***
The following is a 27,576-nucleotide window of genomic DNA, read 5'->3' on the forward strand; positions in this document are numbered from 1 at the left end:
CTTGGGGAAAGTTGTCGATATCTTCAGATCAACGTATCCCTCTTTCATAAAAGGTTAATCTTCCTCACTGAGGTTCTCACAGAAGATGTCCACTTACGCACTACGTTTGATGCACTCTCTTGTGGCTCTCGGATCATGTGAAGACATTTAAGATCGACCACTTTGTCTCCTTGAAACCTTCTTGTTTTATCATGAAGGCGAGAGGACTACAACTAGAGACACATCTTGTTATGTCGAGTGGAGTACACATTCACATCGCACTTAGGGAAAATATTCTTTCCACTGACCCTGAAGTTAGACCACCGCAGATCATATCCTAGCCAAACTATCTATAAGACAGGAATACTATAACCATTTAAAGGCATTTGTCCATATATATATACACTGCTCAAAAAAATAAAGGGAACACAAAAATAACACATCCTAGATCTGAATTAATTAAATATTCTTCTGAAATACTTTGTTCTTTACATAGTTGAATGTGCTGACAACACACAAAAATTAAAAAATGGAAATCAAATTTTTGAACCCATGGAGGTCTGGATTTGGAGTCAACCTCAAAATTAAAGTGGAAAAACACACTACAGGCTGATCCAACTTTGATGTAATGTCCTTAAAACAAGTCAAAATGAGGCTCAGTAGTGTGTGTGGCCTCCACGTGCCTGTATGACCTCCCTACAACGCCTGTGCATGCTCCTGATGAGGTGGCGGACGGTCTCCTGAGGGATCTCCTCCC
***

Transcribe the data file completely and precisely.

The following is a 27,576-nucleotide window of genomic DNA, read 5'->3' on the forward strand; positions in this document are numbered from 1 at the left end:
CTTGGGGAAAGTTGTCGATATCTTCAGATCAACGTATCCCTCTTTCATAAAAGGTTAATCTTCCTCACTGAGGTTCTCACAGAAGATGTCCACTTACGCACTACGTTTGATGCACTCTCTTGTGGCTCTCGGATCATGTGAAGACATTTAAGATCGACCACTTTGTCTCCTTGAAACCTTCTTGTTTTATCATGAAGGCGAGAGGACTACAACTAGAGACACATCTTGTTATGTCGAGTGGAGTACACATTCACATCGCACTTAGGGAAAATATTCTTTCCACTGACCCTGAAGTTAGACCACCGCAGATCATATCCTAGCCAAACTATCTATAAGACAGGAATACTATAACCATTTAAAGGCATTTGTCCATATATATATACACTGCTCAAAAAAATAAAGGGAACACAAAAATAACACATCCTAGATCTGAATTAATTAAATATTCTTCTGAAATACTTTGTTCTTTACATAGTTGAATGTGCTGACAACACACAAAAATTAAAAAATGGAAATCAAATTTTTGAACCCATGGAGGTCTGGATTTGGAGTCAACCTCAAAATTAAAGTGGAAAAACACACTACAGGCTGATCCAACTTTGATGTAATGTCCTTAAAACAAGTCAAAATGAGGCTCAGTAGTGTGTGTGGCCTCCACGTGCCTGTATGACCTCCCTACAACGCCTGTGCATGCTCCTGATGAGGTGGCGGACGGTCTCCTGAGGGATCTCCTCCC